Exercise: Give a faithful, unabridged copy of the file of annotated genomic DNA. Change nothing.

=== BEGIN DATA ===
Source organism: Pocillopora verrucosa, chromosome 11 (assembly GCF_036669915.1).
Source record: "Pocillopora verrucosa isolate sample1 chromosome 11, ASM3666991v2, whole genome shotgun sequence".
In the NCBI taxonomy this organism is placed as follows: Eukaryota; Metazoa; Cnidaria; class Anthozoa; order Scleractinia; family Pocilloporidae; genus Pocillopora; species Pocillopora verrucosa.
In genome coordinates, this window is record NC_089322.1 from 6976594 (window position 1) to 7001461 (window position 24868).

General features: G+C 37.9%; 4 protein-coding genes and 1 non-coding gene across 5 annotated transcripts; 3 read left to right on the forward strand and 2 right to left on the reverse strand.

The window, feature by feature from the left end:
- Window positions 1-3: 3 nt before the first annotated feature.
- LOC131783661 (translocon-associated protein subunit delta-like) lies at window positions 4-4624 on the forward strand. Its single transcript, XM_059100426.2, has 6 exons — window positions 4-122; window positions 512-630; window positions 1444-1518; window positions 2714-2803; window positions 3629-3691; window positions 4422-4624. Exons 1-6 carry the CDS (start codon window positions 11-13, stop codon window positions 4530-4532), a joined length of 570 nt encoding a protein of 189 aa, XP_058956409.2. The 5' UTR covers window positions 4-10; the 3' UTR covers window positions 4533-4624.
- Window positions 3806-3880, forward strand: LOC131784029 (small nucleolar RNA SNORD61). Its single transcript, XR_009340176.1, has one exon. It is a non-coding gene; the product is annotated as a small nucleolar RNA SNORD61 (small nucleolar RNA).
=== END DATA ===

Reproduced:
Source organism: Pocillopora verrucosa, chromosome 11 (assembly GCF_036669915.1).
Source record: "Pocillopora verrucosa isolate sample1 chromosome 11, ASM3666991v2, whole genome shotgun sequence".
In the NCBI taxonomy this organism is placed as follows: Eukaryota; Metazoa; Cnidaria; class Anthozoa; order Scleractinia; family Pocilloporidae; genus Pocillopora; species Pocillopora verrucosa.
In genome coordinates, this window is record NC_089322.1 from 6976594 (window position 1) to 7001461 (window position 24868).

General features: G+C 37.9%; 4 protein-coding genes and 1 non-coding gene across 5 annotated transcripts; 3 read left to right on the forward strand and 2 right to left on the reverse strand.

The window, feature by feature from the left end:
- Window positions 1-3: 3 nt before the first annotated feature.
- LOC131783661 (translocon-associated protein subunit delta-like) lies at window positions 4-4624 on the forward strand. Its single transcript, XM_059100426.2, has 6 exons — window positions 4-122; window positions 512-630; window positions 1444-1518; window positions 2714-2803; window positions 3629-3691; window positions 4422-4624. Exons 1-6 carry the CDS (start codon window positions 11-13, stop codon window positions 4530-4532), a joined length of 570 nt encoding a protein of 189 aa, XP_058956409.2. The 5' UTR covers window positions 4-10; the 3' UTR covers window positions 4533-4624.
- Window positions 3806-3880, forward strand: LOC131784029 (small nucleolar RNA SNORD61). Its single transcript, XR_009340176.1, has one exon. It is a non-coding gene; the product is annotated as a small nucleolar RNA SNORD61 (small nucleolar RNA).